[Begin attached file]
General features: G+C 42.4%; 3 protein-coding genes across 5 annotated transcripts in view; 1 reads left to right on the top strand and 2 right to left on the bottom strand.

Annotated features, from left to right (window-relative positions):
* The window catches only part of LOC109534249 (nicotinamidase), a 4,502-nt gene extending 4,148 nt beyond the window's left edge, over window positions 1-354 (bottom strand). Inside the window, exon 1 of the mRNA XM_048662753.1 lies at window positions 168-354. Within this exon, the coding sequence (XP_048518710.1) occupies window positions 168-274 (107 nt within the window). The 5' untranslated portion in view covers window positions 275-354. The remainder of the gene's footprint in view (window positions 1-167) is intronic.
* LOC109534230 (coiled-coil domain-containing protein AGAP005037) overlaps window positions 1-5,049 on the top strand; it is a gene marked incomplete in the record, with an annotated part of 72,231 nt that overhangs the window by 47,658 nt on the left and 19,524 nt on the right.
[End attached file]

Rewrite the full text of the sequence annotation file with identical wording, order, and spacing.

General features: G+C 42.4%; 3 protein-coding genes across 5 annotated transcripts in view; 1 reads left to right on the top strand and 2 right to left on the bottom strand.

Annotated features, from left to right (window-relative positions):
* The window catches only part of LOC109534249 (nicotinamidase), a 4,502-nt gene extending 4,148 nt beyond the window's left edge, over window positions 1-354 (bottom strand). Inside the window, exon 1 of the mRNA XM_048662753.1 lies at window positions 168-354. Within this exon, the coding sequence (XP_048518710.1) occupies window positions 168-274 (107 nt within the window). The 5' untranslated portion in view covers window positions 275-354. The remainder of the gene's footprint in view (window positions 1-167) is intronic.
* LOC109534230 (coiled-coil domain-containing protein AGAP005037) overlaps window positions 1-5,049 on the top strand; it is a gene marked incomplete in the record, with an annotated part of 72,231 nt that overhangs the window by 47,658 nt on the left and 19,524 nt on the right.